"Yes, I would love to see the American chestnut restored to our forests. But do we need to alter the chestnut's genome—the code of life that has evolved over millenniums?," asks Heinrich. "I don't think so, and I worry that the feel-good campaign in the Bronx could be a Trojan horse that may seduce the public into accepting other genetically engineered trees—like the eucalyptus currently being tested across the southeastern United States to satisfy an expanding industrial demand for pulp and biofuels."

Let's deal with Heinrich's objection to using biotechnology to impart blight resistance into American chestnuts first and then address his fears about the public's eventual widespread acceptance of genetically improved trees.

In its list of breeders, ACF states, "There are currently no blight-resistant American chestnut trees—all are blight susceptible." The code of life that evolved over millennia failed to protect the American chestnuts from a new disease. Instilling strong blight resistance is the key to restoring the species to anywhere near its historic range. Both the crossbreeding and the genetic engineering techniques have achieved this goal. In fact, genetic science techniques can quickly identify young trees whose genomes are mostly native and express strong blight resistance, thus enabling researchers to speed up the process of returning this species to its natural home in our eastern hardwood forests.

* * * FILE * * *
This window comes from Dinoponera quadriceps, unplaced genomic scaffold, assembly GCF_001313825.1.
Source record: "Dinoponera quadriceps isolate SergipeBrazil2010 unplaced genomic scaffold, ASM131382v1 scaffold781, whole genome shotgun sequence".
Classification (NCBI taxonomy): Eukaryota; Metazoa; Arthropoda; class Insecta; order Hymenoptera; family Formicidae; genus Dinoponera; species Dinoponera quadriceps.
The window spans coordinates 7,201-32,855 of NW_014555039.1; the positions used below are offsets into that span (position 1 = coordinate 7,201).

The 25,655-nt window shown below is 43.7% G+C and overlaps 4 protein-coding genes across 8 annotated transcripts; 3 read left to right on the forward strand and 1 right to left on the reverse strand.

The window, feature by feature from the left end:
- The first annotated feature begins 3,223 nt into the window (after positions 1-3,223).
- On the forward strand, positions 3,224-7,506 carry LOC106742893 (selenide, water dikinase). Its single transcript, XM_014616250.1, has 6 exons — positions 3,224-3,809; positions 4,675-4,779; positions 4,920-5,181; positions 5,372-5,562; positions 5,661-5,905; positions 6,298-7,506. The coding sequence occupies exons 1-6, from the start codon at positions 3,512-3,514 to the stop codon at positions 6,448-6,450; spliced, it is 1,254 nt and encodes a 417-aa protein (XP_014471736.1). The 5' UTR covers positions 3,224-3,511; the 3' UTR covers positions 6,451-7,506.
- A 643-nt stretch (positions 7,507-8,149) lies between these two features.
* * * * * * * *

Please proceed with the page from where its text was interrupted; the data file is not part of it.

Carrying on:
There is one effort to restore the American chestnut that eschews cross breeding with non-native varieties and genetic engineering techniques. The American Chestnut Cooperators Foundation is trying to breed blight resistant native chestnut trees by cross breeding two native trees that had survived the blight epidemic, one from Floyd County, VA, and the Gault tree from Coshocton County, OH. The ACCF reports that about 10 percent of their first generation trees exhibit some blight resistance. It would be truly wonderful if the ACCF's efforts were to bear blight-resistant fruit, but there is no reason to put all of our nuts into one basket, so to speak. In fact, if the ACCF's trees really do have some sort of genes that confer blight resistance, the same gene-sleuthing techniques that can locate blight resistance genes in hybrid or engineered trees could be usefully applied to the ACCF's breeding program.